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October 2005 after the first frost and summer grasses had turned brown.  The growth of winter grasses was delayed by the drought.


This is the Home Page for our quick-read nutritional health column for regional newspapers. If you have a local publication that might want to carry it, let us know or pass the link onto them.


Column #183

The Merriam-Webster definition of bias is:
●    1a: an inclination of temperament or outlook especially: a personal and sometimes unreasoned judgment: prejudice
●    b: an instance of such prejudice
●    c: bent, tendency
●    d (1): deviation of the expected value of a statistical estimate from the quantity it estimates
●       (2): systematic error that’s introduced into sampling or testing by selecting or encouraging one outcome or answer over others

We are all biased. No one is immune. Columnists quickly learn that readers can respond differently to words and ideas with one person launching a verbal attack while another calls the author a genius.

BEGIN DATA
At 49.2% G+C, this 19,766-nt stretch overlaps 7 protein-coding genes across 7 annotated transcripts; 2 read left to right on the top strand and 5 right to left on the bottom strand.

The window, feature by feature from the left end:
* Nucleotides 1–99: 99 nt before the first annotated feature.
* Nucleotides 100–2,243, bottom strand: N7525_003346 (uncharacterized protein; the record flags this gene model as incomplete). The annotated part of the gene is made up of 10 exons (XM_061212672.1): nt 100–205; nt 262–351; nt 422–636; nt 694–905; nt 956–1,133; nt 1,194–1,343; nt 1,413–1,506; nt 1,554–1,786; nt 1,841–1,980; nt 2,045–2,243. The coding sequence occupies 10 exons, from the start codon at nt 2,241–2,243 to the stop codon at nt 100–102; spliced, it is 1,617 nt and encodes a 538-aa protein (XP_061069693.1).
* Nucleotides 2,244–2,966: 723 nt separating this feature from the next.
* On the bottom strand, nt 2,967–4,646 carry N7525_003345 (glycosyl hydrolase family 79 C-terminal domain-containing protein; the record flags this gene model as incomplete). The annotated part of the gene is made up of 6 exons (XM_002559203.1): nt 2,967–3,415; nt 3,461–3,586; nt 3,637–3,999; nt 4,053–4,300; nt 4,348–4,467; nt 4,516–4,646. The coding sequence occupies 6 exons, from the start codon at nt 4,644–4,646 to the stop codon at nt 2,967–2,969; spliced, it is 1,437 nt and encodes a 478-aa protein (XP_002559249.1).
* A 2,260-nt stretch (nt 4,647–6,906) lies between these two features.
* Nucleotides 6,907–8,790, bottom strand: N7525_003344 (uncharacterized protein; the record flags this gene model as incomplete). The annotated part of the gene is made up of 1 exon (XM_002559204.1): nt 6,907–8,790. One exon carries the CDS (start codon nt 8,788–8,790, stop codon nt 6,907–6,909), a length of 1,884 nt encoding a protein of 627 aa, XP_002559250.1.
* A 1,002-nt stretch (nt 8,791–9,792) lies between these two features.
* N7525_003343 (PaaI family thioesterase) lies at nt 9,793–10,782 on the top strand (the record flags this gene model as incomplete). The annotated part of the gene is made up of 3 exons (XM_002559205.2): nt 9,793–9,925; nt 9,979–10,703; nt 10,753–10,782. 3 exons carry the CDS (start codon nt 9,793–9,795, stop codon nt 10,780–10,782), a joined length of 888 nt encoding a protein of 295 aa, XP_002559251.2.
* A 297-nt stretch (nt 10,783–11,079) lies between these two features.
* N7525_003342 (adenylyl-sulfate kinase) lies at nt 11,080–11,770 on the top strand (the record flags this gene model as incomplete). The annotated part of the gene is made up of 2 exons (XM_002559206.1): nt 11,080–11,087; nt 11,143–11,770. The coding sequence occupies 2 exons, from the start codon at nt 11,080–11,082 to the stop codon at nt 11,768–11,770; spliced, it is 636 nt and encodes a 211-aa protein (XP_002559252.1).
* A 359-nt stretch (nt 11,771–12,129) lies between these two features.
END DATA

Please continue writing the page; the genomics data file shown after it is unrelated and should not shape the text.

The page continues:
Green New Deal

Column #182

According to National Public Radio, the new Congressional bill proposed by Alexandria Ocasio-Cortez (AOC), called the Green New Deal (GND), has many “lofty goals:”
●    “upgrading all existing buildings” in the country for energy efficiency;
●    working with farmers to “create a sustainable, pollution and greenhouse-gas-free food system that ensures universal access to healthy food and expands independent family farming”;
●    “Overhauling transportation systems” to reduce emissions — including expanding electric car manufacturing, building “charging stations everywhere,” and expanding high-speed rail to “a scale where air travel stops becoming necessary”;
●    A guaranteed job “with a family-sustaining wage, adequate family and medical leave, paid vacations and retirement security” for every American;